The required spray pattern characteristics of mist nozzles, including droplet size and droplet count density, for use in fixed spray fire fighting systems are determined by the expected fire scenario. Of particular interest is redirection of a majority of the discharged water downstream of the impingement surface of the diffuser in a direction nominally opposite to the direction of bulk flow of the water stream, upstream of the impingement surface of the diffuser, while maintaining relatively small droplet size within the nozzle spray pattern. The attribute of maintaining small droplet size while reversing the bulk average direction of the fluid flow allows spray pattern characteristics not previously achieved using existing technology.

The present invention provides a nozzle that can be employed to distribute a water mist discharge pattern that is discretely adjustable, allowing predetermined positioning of a multitude of areas of high and low water discharge density as deemed preferable for an expected fire scenario. The result is an improvement in performance over existing impingement-type water mist diffusers.

The details of one or more embodiments of the invention are set forth in the accompanying drawings and the description below. Other features, objects, and advantages of the invention will be apparent from the description and drawings, and from the claims.

DESCRIPTION OF DRAWINGS

FIG. 1 is a front elevational view of an upright fire protection spray mist nozzle of the invention, while FIG. 1A is a cross-sectional view of an arm, taken at the line 1A—1A of FIG. 1; and

FIG. 2 is side elevational view, taken in section at the line 22 of FIG. 1, of the upright fire spray mist nozzle of FIG. 1.

FIG. 3 is an enlarged front elevational view of the diffuser element of the upright fire protection spray mist nozzle of FIG. 1.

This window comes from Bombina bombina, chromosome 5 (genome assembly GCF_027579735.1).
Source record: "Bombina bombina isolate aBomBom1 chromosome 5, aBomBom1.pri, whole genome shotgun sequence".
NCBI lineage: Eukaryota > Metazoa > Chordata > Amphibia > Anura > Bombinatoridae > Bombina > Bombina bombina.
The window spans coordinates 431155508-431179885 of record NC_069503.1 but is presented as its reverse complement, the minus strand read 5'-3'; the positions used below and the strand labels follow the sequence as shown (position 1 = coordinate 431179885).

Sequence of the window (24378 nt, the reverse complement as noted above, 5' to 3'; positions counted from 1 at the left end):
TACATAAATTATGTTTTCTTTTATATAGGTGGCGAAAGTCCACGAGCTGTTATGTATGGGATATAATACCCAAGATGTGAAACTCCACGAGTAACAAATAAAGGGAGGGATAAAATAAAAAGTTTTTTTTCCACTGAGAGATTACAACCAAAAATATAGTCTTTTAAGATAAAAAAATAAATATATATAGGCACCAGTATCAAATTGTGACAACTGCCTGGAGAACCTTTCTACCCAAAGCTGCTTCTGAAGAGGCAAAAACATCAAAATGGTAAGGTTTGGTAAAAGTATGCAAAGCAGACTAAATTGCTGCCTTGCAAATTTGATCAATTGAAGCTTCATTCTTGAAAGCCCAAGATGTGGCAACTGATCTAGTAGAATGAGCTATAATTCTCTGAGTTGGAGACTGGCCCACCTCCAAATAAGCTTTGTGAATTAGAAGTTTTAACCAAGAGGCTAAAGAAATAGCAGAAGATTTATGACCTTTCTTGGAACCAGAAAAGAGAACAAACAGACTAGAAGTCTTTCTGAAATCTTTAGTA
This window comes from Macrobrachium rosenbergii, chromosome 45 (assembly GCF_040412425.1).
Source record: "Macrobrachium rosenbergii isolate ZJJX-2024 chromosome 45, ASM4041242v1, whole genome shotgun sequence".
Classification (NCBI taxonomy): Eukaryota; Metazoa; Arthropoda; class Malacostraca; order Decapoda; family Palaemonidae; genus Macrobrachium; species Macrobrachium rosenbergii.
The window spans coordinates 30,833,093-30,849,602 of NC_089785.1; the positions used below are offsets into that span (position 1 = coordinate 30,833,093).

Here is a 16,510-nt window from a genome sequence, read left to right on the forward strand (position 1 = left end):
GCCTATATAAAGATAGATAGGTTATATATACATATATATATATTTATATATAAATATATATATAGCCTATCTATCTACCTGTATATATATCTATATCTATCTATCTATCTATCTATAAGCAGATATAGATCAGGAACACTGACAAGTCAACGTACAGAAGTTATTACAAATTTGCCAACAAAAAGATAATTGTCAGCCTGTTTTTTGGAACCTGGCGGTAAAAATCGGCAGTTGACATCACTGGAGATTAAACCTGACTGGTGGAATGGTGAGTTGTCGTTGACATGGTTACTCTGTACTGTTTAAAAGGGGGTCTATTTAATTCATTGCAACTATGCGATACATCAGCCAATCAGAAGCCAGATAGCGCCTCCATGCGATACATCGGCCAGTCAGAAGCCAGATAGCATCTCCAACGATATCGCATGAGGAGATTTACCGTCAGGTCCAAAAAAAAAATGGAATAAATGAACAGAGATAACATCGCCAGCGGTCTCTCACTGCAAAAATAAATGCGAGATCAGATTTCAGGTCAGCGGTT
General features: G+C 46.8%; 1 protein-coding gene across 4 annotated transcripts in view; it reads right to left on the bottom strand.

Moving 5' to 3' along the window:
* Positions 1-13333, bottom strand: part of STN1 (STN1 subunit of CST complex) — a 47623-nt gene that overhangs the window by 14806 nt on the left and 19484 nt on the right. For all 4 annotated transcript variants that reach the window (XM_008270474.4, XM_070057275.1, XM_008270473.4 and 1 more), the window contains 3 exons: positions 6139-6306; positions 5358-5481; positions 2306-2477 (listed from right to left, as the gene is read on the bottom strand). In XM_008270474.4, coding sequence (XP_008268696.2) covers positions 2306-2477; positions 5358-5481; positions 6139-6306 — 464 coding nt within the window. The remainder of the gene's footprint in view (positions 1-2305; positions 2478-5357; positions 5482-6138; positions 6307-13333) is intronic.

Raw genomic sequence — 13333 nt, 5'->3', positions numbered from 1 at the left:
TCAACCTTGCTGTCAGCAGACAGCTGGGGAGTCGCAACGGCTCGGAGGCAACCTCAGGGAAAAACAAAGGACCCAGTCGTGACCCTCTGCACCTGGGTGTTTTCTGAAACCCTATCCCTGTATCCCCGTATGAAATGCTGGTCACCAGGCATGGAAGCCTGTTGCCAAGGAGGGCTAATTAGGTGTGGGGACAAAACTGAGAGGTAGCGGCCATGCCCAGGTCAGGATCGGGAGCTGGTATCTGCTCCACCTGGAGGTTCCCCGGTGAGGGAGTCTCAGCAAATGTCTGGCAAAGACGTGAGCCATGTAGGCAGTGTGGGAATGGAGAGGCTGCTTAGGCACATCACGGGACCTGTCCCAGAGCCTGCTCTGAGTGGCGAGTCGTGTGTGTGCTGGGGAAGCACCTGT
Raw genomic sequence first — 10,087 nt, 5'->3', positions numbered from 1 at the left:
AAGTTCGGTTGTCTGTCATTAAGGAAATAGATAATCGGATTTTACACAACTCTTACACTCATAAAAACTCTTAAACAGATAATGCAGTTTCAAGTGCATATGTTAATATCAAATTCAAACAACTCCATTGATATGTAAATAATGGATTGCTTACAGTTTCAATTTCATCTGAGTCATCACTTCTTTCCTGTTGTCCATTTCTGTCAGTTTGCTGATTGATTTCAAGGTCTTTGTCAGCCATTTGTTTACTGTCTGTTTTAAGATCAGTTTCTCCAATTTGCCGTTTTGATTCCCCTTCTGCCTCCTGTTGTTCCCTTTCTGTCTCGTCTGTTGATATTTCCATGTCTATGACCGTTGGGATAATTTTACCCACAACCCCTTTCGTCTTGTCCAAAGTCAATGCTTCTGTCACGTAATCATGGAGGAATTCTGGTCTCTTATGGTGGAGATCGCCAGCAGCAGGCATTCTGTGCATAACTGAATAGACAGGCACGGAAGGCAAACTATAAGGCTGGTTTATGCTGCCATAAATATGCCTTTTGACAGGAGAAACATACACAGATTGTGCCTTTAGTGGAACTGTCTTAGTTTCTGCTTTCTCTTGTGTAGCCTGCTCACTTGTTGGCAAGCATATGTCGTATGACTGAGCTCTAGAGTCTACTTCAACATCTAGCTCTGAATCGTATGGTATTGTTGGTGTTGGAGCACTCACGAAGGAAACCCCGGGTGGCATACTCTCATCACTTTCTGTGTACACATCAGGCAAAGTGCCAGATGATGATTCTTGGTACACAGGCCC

FIG. 4 is an enlarged bottom elevational view, taken at the line 44 of FIG. 3, of the diffuser element of the upright fire spray mist nozzle of FIG. 1;

FIG. 5 is an enlarged side sectional view, taken at the line 55 of FIG. 4, of the diffuser element of FIGS. 3 and 4; and

FIG. 6 is a much enlarged side elevational view of a blank for forming the diffuser element of FIGS. 3, 4 and 5, prior to formation of the set of surface discontinuities or notches.

FIGS. 7 and 8 are somewhat diagrammatic, enlarged front and side views, respectively, both taken in section, of the upright fire spray mist nozzle of the invention, and

FIG. 9 is a somewhat diagrammatic front elevational view, also taken in section, of the diffuser element, all showing fluid flowing from the orifice onto the diffuser element surface, where it is redirected by more than 90░ substantially without splash, by remaining generally in contact with the diffuser surface until reaching the region of the peripheral edge.

FIG. 10 is a front elevational view of another embodiment of an upright fire protection spray mist nozzle of the invention, for use in an automatic fire protection system; and

FIG. 11 is an enlarged perspective view of another embodiment of a diffuser element for an upright-type fire protection spray mist nozzle of the invention.

Like reference symbols in the various drawings indicate like elements.

DETAILED DESCRIPTION

Referring to FIGS. 1, 1A and 2, an upright-type fire spray mist nozzle 10 of the invention has a base 12 defining external threads 14 for threaded, sealed connection to a fire retardant fluid supply system (not shown). The base 12 defines a through passageway 16 extending generally along axis, A, for flow of fire retardant fluid from the inlet 18 (in communication with the fluid supply system) to the outlet 20, exterior of the base. In a region downstream of the outlet, arms 22, 24 extend from the base 12 to an apex 26, positioned downstream of, and coaxial with, an orifice 28 defined by an orifice insert 30 and continuous with passageway 16 of the base 12, e.g. in much the same way as in traditional nozzles typically used for fire protection system service.